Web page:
I’m pretty sure that the classics-loving book community is a lot more accommodating and friendlier than what I imagine. Sadly, there’s still no escaping all the book shaming that happens ever so often. But I guess it’s present in every genre – there’s always that one person who will tell you that you are not a very good reader. The thing is, I think the classics genre is one area in the book community where most of the shaming happens.

So I guess the number one reason why I want to read the classics is that I want to fight back. I want to regain my reading confidence and just read whatever I want without the fear of being judged. 

Age Doesn’t Matter 

I’m 27 and for more than half of my life, all I’ve ever read was YA and middle-grade fiction. I’ve read my fair share of “crappy” literature and I do not regret it at all. At least now I can distinguish the differences between a good book and a book that’s just for laughs.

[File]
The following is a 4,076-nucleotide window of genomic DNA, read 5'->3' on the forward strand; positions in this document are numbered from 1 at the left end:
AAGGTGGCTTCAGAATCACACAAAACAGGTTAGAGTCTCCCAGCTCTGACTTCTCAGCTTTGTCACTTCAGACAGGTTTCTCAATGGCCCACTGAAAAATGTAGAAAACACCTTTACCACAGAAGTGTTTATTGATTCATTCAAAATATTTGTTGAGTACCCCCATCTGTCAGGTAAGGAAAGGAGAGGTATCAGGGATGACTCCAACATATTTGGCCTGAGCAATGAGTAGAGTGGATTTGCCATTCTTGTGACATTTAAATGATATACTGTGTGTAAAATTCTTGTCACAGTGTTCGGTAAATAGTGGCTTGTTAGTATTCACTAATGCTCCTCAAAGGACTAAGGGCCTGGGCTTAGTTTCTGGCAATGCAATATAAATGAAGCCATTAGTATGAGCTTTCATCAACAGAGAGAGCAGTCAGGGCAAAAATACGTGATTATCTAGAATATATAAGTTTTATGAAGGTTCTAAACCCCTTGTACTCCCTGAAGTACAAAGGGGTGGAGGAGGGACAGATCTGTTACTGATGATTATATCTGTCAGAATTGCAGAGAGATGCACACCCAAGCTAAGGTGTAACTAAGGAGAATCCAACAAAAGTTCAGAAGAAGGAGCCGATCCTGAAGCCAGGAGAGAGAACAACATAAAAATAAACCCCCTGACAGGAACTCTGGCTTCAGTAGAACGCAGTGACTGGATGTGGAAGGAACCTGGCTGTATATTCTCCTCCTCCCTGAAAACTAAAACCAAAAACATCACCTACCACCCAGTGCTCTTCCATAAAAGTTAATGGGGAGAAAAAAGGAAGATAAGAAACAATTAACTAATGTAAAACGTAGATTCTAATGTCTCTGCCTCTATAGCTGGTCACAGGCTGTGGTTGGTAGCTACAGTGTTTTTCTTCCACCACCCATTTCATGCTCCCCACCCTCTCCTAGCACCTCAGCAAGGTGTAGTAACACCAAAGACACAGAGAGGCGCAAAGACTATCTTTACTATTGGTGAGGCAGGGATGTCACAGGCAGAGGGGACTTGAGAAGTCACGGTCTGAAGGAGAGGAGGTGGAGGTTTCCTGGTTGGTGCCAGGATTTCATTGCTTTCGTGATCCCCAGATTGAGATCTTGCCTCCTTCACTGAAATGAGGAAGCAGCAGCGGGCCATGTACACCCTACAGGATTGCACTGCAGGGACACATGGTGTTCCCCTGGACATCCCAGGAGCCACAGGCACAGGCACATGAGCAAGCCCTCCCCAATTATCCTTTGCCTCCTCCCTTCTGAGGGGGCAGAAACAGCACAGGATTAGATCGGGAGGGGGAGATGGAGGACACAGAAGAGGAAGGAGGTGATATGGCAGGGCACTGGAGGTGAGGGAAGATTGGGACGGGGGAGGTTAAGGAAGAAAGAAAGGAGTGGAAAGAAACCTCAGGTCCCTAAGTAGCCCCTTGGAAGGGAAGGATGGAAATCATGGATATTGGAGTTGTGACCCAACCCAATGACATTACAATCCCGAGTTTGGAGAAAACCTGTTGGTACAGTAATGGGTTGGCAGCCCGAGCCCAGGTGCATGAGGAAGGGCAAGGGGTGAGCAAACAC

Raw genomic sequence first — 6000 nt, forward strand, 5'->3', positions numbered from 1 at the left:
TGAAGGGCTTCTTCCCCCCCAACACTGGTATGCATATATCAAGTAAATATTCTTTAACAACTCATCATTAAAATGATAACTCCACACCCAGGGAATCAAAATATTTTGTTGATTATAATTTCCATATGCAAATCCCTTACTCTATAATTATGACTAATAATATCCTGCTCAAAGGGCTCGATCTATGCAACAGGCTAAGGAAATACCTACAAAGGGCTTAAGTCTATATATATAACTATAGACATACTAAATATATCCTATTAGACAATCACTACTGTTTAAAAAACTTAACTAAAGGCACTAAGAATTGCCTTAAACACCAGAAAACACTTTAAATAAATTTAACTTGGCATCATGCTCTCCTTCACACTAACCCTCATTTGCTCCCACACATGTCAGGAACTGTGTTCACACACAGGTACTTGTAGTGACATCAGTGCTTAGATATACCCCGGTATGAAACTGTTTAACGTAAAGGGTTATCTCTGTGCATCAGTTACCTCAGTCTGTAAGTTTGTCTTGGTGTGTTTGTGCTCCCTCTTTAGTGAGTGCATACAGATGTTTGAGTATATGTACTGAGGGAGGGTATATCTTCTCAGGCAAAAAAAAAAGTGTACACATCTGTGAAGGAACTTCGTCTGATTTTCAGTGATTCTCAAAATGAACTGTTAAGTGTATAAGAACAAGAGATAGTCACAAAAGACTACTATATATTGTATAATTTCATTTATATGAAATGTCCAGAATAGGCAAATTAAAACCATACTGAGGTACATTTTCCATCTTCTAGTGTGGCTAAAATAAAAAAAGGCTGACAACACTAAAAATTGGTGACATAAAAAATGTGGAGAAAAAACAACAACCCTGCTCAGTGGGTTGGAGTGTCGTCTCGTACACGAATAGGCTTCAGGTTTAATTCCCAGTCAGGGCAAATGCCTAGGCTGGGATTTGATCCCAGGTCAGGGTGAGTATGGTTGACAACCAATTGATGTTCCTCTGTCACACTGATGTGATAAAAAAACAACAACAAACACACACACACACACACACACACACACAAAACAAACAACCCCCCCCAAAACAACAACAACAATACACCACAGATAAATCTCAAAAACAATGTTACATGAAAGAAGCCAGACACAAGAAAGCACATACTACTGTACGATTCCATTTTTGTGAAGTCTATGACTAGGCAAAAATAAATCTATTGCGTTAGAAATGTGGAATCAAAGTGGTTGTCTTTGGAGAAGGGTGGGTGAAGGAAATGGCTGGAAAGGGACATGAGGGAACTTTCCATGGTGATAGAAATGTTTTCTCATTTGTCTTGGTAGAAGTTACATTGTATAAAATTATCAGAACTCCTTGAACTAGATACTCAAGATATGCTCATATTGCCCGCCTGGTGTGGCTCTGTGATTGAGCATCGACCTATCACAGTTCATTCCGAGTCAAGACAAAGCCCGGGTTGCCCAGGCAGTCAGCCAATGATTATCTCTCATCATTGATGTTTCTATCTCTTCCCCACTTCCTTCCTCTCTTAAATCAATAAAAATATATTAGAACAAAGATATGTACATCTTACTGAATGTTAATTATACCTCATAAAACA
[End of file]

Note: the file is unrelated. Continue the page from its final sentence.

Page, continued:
Reading YA and middle-grade was OK as a teenager. But it seems like as an adult, reading lower than your expected level isn’t something praiseworthy.

I’ve only recently begun reading adult mystery and fantasy, and I’m aware that I have a lot of catching up to do compared to others who have read the books at a younger age. We all know that the feeling of being left behind isn’t great. Every time a new title comes up, that’s another book added to the massive TBR pile. 

In addition to this, there will always be some people who will question your reading history. Comments like, “why haven’t you read this?” doesn’t help. 

Through this blog, I want to tell my readers that it’s okay even if you’re behind. Read at your own pace. Read books whether or not it is appropriate for your age. You’re not missing out on anything.